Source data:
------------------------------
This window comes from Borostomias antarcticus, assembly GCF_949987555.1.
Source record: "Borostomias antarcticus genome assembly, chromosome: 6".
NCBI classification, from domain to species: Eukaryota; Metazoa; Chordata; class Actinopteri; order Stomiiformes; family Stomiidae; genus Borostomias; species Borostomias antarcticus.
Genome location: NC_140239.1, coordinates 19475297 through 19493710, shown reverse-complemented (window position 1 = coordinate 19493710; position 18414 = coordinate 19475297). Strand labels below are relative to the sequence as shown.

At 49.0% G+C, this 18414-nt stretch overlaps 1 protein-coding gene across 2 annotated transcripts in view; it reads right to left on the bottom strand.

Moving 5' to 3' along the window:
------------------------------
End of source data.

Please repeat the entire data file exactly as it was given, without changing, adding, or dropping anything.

This window comes from Borostomias antarcticus, assembly GCF_949987555.1.
Source record: "Borostomias antarcticus genome assembly, chromosome: 6".
NCBI classification, from domain to species: Eukaryota; Metazoa; Chordata; class Actinopteri; order Stomiiformes; family Stomiidae; genus Borostomias; species Borostomias antarcticus.
Genome location: NC_140239.1, coordinates 19475297 through 19493710, shown reverse-complemented (window position 1 = coordinate 19493710; position 18414 = coordinate 19475297). Strand labels below are relative to the sequence as shown.

At 49.0% G+C, this 18414-nt stretch overlaps 1 protein-coding gene across 2 annotated transcripts in view; it reads right to left on the bottom strand.

Moving 5' to 3' along the window: